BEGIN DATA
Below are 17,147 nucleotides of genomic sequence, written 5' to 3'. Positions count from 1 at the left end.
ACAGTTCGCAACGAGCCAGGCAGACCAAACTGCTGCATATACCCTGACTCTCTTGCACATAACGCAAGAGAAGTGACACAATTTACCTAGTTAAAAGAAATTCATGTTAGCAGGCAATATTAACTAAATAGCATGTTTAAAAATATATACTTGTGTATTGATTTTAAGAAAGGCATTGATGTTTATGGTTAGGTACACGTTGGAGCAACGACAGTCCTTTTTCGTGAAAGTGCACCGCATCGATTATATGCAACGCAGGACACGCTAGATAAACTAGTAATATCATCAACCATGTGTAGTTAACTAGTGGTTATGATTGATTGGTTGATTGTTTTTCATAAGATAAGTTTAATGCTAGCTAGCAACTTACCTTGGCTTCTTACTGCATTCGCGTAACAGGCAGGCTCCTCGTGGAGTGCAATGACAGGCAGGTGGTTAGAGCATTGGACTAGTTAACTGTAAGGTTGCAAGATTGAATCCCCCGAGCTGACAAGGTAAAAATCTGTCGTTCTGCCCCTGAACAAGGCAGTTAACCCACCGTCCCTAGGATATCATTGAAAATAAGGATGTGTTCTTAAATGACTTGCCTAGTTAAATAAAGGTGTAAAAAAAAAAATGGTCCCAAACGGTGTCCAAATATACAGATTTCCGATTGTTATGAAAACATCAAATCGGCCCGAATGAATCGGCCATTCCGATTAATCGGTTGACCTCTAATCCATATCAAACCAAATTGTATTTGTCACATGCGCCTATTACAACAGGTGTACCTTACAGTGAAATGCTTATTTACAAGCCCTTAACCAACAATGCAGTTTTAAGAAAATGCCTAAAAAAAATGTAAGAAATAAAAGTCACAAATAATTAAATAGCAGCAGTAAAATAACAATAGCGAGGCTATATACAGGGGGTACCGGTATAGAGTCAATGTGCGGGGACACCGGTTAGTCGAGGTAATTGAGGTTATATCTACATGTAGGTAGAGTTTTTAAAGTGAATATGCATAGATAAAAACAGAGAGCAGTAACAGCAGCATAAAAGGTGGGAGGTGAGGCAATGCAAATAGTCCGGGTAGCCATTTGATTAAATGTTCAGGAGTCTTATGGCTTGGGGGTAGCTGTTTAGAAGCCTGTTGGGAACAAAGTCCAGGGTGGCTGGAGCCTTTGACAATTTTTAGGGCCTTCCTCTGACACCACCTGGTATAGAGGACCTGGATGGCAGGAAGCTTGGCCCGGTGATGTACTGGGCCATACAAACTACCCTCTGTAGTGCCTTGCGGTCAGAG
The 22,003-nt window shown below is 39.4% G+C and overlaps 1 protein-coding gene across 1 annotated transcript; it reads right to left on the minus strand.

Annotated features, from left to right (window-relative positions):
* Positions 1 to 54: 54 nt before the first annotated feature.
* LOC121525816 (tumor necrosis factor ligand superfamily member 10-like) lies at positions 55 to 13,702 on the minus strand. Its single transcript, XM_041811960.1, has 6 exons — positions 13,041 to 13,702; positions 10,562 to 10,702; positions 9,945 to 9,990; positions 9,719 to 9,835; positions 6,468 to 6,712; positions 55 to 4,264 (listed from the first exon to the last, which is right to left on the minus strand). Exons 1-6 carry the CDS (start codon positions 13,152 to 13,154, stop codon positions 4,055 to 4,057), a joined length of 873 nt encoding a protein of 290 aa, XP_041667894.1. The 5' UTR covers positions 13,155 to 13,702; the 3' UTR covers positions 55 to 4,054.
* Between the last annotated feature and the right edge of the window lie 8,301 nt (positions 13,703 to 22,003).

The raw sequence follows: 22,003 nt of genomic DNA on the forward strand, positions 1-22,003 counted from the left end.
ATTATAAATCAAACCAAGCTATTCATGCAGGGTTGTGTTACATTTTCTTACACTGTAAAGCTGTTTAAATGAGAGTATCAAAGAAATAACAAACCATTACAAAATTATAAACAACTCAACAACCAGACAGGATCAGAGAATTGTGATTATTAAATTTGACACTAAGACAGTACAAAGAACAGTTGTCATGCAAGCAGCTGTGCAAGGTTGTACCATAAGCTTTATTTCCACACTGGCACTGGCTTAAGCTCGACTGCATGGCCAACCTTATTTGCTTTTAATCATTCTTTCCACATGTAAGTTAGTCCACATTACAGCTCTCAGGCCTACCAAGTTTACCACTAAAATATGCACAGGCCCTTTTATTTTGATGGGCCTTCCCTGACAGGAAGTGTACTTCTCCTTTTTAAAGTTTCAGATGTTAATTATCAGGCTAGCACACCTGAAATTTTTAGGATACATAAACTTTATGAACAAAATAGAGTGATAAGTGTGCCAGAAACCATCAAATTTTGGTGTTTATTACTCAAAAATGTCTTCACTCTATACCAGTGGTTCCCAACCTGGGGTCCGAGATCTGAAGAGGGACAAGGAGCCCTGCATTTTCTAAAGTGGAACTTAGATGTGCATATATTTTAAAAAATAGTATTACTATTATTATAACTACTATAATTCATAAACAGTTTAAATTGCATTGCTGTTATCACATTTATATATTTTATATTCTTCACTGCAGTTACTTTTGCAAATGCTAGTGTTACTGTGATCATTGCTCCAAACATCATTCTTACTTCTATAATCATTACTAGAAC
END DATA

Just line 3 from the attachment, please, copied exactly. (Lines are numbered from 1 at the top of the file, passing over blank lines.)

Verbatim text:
The 22,003-nt window shown below is 39.4% G+C and overlaps 1 protein-coding gene across 1 annotated transcript; it reads right to left on the minus strand.